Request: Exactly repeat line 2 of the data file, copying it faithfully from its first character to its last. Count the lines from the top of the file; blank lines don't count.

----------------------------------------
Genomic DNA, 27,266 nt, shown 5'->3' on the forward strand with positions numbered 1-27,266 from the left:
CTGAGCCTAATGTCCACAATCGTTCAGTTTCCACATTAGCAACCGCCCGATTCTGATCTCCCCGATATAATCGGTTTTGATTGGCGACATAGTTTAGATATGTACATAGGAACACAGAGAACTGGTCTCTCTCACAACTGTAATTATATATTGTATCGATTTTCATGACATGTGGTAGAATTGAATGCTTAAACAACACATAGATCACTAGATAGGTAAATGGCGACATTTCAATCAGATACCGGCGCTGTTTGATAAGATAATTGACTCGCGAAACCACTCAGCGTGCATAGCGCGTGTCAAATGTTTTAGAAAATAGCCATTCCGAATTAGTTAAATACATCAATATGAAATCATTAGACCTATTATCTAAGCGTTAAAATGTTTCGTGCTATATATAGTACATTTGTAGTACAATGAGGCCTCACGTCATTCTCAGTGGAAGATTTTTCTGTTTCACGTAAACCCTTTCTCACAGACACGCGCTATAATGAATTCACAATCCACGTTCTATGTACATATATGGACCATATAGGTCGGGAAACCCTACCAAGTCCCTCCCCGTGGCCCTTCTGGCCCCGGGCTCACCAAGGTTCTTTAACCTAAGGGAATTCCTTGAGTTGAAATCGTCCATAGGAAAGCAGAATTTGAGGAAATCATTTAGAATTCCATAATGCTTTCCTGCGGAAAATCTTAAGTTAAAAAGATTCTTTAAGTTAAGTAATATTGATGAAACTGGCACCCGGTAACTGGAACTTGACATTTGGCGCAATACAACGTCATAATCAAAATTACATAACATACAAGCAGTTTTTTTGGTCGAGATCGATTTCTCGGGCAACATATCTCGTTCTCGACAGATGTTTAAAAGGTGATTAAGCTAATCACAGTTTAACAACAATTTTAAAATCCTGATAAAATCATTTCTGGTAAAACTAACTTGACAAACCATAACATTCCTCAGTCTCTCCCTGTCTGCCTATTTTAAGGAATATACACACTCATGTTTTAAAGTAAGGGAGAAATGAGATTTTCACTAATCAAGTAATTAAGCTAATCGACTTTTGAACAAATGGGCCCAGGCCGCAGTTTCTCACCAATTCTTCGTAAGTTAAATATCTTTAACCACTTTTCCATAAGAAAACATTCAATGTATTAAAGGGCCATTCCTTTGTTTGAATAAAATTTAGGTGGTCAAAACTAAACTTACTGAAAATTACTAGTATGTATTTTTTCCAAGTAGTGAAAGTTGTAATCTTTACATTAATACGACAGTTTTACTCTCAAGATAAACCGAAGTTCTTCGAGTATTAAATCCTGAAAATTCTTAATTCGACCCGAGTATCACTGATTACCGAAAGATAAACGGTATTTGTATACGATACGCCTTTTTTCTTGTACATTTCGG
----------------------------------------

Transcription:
CTGAGCCTAATGTCCACAATCGTTCAGTTTCCACATTAGCAACCGCCCGATTCTGATCTCCCCGATATAATCGGTTTTGATTGGCGACATAGTTTAGATATGTACATAGGAACACAGAGAACTGGTCTCTCTCACAACTGTAATTATATATTGTATCGATTTTCATGACATGTGGTAGAATTGAATGCTTAAACAACACATAGATCACTAGATAGGTAAATGGCGACATTTCAATCAGATACCGGCGCTGTTTGATAAGATAATTGACTCGCGAAACCACTCAGCGTGCATAGCGCGTGTCAAATGTTTTAGAAAATAGCCATTCCGAATTAGTTAAATACATCAATATGAAATCATTAGACCTATTATCTAAGCGTTAAAATGTTTCGTGCTATATATAGTACATTTGTAGTACAATGAGGCCTCACGTCATTCTCAGTGGAAGATTTTTCTGTTTCACGTAAACCCTTTCTCACAGACACGCGCTATAATGAATTCACAATCCACGTTCTATGTACATATATGGACCATATAGGTCGGGAAACCCTACCAAGTCCCTCCCCGTGGCCCTTCTGGCCCCGGGCTCACCAAGGTTCTTTAACCTAAGGGAATTCCTTGAGTTGAAATCGTCCATAGGAAAGCAGAATTTGAGGAAATCATTTAGAATTCCATAATGCTTTCCTGCGGAAAATCTTAAGTTAAAAAGATTCTTTAAGTTAAGTAATATTGATGAAACTGGCACCCGGTAACTGGAACTTGACATTTGGCGCAATACAACGTCATAATCAAAATTACATAACATACAAGCAGTTTTTTTGGTCGAGATCGATTTCTCGGGCAACATATCTCGTTCTCGACAGATGTTTAAAAGGTGATTAAGCTAATCACAGTTTAACAACAATTTTAAAATCCTGATAAAATCATTTCTGGTAAAACTAACTTGACAAACCATAACATTCCTCAGTCTCTCCCTGTCTGCCTATTTTAAGGAATATACACACTCATGTTTTAAAGTAAGGGAGAAATGAGATTTTCACTAATCAAGTAATTAAGCTAATCGACTTTTGAACAAATGGGCCCAGGCCGCAGTTTCTCACCAATTCTTCGTAAGTTAAATATCTTTAACCACTTTTCCATAAGAAAACATTCAATGTATTAAAGGGCCATTCCTTTGTTTGAATAAAATTTAGGTGGTCAAAACTAAACTTACTGAAAATTACTAGTATGTATTTTTTCCAAGTAGTGAAAGTTGTAATCTTTACATTAATACGACAGTTTTACTCTCAAGATAAACCGAAGTTCTTCGAGTATTAAATCCTGAAAATTCTTAATTCGACCCGAGTATCACTGATTACCGAAAGATAAACGGTATTTGTATACGATACGCCTTTTTTCTTGTACATTTCGG